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Alzheimer's Drug Found to Regenerate Dentin
A new use for a neurological medication has recently been discovered by researchers at King's College London. This could potentially be used for advanced restorative treatment aimed at preventing the need for endodontic treatment and increasing the success and longevity of pulp caps.
The treatment works by accelerating the process responsible for laying down tertiary dentin when the pulp is disturbed. The drug, called Tideglusib, is a small molecule non-ATP-competitive GSK-3 inhibitor l that is being employed as next-generation techniques to fight Alzheimer's disease.
Curiously, this drug also has an effect on dental pulp cells. Dental pulp has a natural mechanism to deposit so-called tertiary dentin if the original dentin is compromised or eroded, which can help protect the pulp from infection and postpone the need for a root canal. The researchers raised a cohort of mice on a high-carbohydrate diet to produce caries, then treated cavities that reached the pulp with Tideglusib for half the population. The Tideglusib was contained within a biodegradable sponge made from collagen along with the enzyme glycogen synthase kinase. The mice were anesthetized for the dentistry, and after a two-week healing period the teeth were examined.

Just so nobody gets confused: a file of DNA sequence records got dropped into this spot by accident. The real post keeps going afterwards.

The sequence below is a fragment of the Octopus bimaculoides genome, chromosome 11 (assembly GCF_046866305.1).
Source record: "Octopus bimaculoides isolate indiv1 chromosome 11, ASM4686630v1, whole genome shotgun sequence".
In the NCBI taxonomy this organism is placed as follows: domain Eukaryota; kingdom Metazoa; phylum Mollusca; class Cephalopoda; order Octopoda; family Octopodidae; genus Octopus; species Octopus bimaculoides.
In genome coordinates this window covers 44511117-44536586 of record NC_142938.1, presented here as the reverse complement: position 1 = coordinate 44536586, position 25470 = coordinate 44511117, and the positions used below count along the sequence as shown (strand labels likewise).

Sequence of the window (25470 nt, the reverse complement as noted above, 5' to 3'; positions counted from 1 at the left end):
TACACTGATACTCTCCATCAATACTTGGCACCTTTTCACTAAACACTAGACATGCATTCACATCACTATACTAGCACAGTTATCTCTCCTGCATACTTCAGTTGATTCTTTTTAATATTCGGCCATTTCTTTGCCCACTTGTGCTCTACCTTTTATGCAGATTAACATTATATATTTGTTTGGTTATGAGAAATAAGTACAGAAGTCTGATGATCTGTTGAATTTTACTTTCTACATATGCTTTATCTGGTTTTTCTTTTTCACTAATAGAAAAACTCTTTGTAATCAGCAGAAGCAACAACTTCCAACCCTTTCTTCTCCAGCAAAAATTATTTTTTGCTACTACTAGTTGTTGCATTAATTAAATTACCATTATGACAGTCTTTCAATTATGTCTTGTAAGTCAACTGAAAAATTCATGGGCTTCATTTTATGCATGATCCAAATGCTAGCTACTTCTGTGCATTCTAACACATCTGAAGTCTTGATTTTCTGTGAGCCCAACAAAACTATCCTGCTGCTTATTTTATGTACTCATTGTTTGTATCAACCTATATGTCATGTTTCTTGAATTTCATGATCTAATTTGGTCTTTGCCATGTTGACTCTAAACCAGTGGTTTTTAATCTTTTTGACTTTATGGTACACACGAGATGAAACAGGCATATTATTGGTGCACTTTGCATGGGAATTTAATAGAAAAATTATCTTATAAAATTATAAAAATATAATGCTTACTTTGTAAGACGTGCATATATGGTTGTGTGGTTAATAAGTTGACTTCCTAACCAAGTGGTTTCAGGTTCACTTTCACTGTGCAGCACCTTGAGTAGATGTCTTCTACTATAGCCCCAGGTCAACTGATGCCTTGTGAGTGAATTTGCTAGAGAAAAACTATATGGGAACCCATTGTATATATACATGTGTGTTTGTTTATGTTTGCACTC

Mice who had their teeth treated with Tideglusib exhibited a remarkable degree of re-growth of the dentin layer, to the point where the dentin had completely replaced the sponge. This result suggests that it may be possible to not only re-mineralize but re-grow dentin for large carious areas, which could then be easily restored with composite to mimic the natural enamel as a finishing touch. Although this treatment is still in the early phases of testing, it holds enormous potential to reduce or even eliminate the need for bulk-filling of large lesions.
Johnston, I. (2017, January 9). Damaged teeth can be regrown naturally using an Alzheimer’s drug, scientists discover. The Independent - Science. Retrieved from http://www.independent.co.uk/news/science/damaged-teeth-regrow-alzheimers-drug-naturally-dentist-kings-college-london-a7517366.html
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